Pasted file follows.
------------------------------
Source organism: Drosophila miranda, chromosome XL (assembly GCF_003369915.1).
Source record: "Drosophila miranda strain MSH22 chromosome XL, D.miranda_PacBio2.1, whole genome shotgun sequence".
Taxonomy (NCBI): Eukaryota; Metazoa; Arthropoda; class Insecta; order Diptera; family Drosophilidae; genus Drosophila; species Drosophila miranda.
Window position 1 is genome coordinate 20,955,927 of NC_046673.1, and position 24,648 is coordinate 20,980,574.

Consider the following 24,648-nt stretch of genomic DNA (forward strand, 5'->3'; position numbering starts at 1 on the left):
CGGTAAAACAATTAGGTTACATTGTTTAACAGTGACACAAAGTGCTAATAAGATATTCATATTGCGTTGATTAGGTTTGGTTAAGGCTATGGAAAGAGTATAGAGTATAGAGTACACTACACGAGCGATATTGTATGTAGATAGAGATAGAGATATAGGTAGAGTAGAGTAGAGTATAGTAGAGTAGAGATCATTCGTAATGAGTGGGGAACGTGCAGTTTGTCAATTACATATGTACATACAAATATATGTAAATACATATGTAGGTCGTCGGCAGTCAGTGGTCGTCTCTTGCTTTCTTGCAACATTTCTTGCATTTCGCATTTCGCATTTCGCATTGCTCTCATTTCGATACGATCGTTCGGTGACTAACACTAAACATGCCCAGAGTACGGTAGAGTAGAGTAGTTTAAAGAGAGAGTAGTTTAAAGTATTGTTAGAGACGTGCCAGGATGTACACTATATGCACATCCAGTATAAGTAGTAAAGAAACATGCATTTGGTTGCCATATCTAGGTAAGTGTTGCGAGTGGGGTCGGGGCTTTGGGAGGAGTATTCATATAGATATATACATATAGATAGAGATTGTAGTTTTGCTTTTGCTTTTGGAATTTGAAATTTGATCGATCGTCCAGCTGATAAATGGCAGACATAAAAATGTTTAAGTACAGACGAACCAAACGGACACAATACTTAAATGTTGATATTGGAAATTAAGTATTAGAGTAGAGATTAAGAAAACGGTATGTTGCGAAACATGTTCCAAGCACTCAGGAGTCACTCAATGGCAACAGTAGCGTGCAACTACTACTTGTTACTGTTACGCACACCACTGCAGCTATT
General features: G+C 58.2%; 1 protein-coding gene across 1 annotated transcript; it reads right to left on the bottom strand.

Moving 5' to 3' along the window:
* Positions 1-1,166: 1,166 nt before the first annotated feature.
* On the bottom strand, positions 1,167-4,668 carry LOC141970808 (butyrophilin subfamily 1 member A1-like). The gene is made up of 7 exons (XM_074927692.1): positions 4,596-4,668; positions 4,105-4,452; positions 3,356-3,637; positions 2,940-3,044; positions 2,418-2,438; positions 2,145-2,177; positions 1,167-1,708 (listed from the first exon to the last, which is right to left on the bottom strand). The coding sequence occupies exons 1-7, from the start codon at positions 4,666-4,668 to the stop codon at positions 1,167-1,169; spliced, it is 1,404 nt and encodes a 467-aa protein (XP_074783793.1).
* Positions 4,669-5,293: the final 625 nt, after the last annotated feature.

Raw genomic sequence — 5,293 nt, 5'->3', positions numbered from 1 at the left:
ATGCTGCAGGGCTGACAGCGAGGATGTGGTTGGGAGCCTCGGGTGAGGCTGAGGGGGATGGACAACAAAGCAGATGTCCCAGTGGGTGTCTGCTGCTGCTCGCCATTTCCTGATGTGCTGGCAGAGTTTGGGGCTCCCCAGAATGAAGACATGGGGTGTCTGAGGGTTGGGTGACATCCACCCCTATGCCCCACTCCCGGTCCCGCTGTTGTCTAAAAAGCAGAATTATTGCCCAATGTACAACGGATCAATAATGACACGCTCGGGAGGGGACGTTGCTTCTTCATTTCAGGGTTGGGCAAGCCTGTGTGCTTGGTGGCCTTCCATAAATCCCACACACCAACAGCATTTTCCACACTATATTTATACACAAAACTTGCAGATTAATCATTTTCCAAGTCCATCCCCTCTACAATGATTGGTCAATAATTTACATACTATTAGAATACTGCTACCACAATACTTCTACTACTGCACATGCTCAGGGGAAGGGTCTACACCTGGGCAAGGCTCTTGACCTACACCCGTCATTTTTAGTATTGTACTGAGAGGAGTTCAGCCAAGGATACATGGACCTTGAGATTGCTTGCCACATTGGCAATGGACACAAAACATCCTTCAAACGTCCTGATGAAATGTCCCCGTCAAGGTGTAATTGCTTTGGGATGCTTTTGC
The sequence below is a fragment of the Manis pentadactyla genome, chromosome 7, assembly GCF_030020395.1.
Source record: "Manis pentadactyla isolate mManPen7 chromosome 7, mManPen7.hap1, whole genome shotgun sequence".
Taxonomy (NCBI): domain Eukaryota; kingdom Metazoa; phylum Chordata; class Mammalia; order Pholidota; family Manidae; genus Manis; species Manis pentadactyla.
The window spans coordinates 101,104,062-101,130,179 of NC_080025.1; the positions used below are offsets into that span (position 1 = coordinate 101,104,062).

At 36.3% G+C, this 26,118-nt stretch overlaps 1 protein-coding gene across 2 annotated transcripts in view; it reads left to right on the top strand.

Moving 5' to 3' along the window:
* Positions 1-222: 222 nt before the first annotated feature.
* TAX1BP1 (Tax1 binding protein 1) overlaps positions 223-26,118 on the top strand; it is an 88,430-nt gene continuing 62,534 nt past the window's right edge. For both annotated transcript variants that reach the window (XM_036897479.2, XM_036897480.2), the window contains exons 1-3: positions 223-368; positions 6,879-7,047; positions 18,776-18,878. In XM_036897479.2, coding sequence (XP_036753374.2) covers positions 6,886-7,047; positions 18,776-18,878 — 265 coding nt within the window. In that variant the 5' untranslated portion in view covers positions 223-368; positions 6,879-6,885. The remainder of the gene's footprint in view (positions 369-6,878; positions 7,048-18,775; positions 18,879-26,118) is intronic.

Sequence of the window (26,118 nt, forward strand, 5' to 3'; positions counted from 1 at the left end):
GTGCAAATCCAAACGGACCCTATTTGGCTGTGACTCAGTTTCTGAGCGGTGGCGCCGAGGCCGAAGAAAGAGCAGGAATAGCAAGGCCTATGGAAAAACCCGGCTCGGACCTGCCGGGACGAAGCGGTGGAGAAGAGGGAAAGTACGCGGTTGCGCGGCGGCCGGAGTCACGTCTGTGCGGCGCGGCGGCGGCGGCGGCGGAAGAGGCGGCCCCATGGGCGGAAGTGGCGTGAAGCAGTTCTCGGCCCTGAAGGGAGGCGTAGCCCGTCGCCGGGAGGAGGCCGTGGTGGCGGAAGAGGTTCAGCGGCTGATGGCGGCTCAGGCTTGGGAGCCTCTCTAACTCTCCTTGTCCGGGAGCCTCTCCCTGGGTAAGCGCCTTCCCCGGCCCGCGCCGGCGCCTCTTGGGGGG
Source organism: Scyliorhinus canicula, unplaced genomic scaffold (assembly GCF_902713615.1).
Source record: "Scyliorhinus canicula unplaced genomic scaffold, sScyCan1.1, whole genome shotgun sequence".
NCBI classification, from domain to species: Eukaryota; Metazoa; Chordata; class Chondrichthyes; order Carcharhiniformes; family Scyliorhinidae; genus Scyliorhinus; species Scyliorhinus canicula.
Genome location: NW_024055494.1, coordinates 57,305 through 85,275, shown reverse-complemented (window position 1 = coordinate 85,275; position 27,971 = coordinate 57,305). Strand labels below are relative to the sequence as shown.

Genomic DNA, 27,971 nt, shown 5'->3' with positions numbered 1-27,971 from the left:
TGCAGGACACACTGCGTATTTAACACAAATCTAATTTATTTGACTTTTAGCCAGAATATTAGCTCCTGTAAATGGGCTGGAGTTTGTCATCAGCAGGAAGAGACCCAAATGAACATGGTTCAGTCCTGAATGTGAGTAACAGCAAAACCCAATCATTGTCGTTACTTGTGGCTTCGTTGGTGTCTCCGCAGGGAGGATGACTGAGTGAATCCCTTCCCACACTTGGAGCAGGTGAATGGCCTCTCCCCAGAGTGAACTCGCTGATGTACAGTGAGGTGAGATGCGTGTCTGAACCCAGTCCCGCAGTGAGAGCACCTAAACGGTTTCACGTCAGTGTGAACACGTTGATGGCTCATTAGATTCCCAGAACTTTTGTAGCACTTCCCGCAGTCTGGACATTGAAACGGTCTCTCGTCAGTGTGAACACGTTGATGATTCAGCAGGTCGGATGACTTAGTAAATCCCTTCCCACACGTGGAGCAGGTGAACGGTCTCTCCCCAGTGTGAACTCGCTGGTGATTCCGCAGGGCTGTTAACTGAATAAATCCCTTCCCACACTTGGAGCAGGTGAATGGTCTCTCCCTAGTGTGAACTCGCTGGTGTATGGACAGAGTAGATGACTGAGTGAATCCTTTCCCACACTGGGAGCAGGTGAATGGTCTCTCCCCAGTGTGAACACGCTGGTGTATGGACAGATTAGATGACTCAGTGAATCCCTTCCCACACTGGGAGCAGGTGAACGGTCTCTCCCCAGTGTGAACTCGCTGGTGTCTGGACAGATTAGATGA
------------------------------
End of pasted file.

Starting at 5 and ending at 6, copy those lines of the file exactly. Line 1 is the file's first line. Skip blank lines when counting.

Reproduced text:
Consider the following 24,648-nt stretch of genomic DNA (forward strand, 5'->3'; position numbering starts at 1 on the left):
CGGTAAAACAATTAGGTTACATTGTTTAACAGTGACACAAAGTGCTAATAAGATATTCATATTGCGTTGATTAGGTTTGGTTAAGGCTATGGAAAGAGTATAGAGTATAGAGTACACTACACGAGCGATATTGTATGTAGATAGAGATAGAGATATAGGTAGAGTAGAGTAGAGTATAGTAGAGTAGAGATCATTCGTAATGAGTGGGGAACGTGCAGTTTGTCAATTACATATGTACATACAAATATATGTAAATACATATGTAGGTCGTCGGCAGTCAGTGGTCGTCTCTTGCTTTCTTGCAACATTTCTTGCATTTCGCATTTCGCATTTCGCATTGCTCTCATTTCGATACGATCGTTCGGTGACTAACACTAAACATGCCCAGAGTACGGTAGAGTAGAGTAGTTTAAAGAGAGAGTAGTTTAAAGTATTGTTAGAGACGTGCCAGGATGTACACTATATGCACATCCAGTATAAGTAGTAAAGAAACATGCATTTGGTTGCCATATCTAGGTAAGTGTTGCGAGTGGGGTCGGGGCTTTGGGAGGAGTATTCATATAGATATATACATATAGATAGAGATTGTAGTTTTGCTTTTGCTTTTGGAATTTGAAATTTGATCGATCGTCCAGCTGATAAATGGCAGACATAAAAATGTTTAAGTACAGACGAACCAAACGGACACAATACTTAAATGTTGATATTGGAAATTAAGTATTAGAGTAGAGATTAAGAAAACGGTATGTTGCGAAACATGTTCCAAGCACTCAGGAGTCACTCAATGGCAACAGTAGCGTGCAACTACTACTTGTTACTGTTACGCACACCACTGCAGCTATT